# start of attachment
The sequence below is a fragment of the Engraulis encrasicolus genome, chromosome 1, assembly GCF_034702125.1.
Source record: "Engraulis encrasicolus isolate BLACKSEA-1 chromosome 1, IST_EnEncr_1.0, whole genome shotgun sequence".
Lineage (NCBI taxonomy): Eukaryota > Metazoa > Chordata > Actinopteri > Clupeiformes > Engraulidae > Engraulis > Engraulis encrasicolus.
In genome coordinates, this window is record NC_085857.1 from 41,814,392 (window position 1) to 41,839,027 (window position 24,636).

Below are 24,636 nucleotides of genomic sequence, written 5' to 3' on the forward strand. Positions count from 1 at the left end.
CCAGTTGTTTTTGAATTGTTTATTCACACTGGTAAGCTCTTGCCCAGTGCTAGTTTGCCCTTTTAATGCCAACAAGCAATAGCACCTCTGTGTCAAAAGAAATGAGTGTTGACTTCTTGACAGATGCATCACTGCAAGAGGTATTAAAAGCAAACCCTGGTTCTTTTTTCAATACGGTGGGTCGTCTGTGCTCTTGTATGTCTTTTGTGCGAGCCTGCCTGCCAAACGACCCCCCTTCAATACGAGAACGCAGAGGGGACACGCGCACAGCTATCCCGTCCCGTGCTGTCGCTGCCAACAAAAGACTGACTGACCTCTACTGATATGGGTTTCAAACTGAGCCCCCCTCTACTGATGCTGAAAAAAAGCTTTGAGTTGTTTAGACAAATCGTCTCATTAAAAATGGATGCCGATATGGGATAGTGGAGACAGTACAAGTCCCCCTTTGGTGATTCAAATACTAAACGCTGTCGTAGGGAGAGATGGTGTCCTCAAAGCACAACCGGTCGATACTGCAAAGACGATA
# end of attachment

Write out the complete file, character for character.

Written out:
The sequence below is a fragment of the Engraulis encrasicolus genome, chromosome 1, assembly GCF_034702125.1.
Source record: "Engraulis encrasicolus isolate BLACKSEA-1 chromosome 1, IST_EnEncr_1.0, whole genome shotgun sequence".
Lineage (NCBI taxonomy): Eukaryota > Metazoa > Chordata > Actinopteri > Clupeiformes > Engraulidae > Engraulis > Engraulis encrasicolus.
In genome coordinates, this window is record NC_085857.1 from 41,814,392 (window position 1) to 41,839,027 (window position 24,636).

Below are 24,636 nucleotides of genomic sequence, written 5' to 3' on the forward strand. Positions count from 1 at the left end.
CCAGTTGTTTTTGAATTGTTTATTCACACTGGTAAGCTCTTGCCCAGTGCTAGTTTGCCCTTTTAATGCCAACAAGCAATAGCACCTCTGTGTCAAAAGAAATGAGTGTTGACTTCTTGACAGATGCATCACTGCAAGAGGTATTAAAAGCAAACCCTGGTTCTTTTTTCAATACGGTGGGTCGTCTGTGCTCTTGTATGTCTTTTGTGCGAGCCTGCCTGCCAAACGACCCCCCTTCAATACGAGAACGCAGAGGGGACACGCGCACAGCTATCCCGTCCCGTGCTGTCGCTGCCAACAAAAGACTGACTGACCTCTACTGATATGGGTTTCAAACTGAGCCCCCCTCTACTGATGCTGAAAAAAAGCTTTGAGTTGTTTAGACAAATCGTCTCATTAAAAATGGATGCCGATATGGGATAGTGGAGACAGTACAAGTCCCCCTTTGGTGATTCAAATACTAAACGCTGTCGTAGGGAGAGATGGTGTCCTCAAAGCACAACCGGTCGATACTGCAAAGACGATA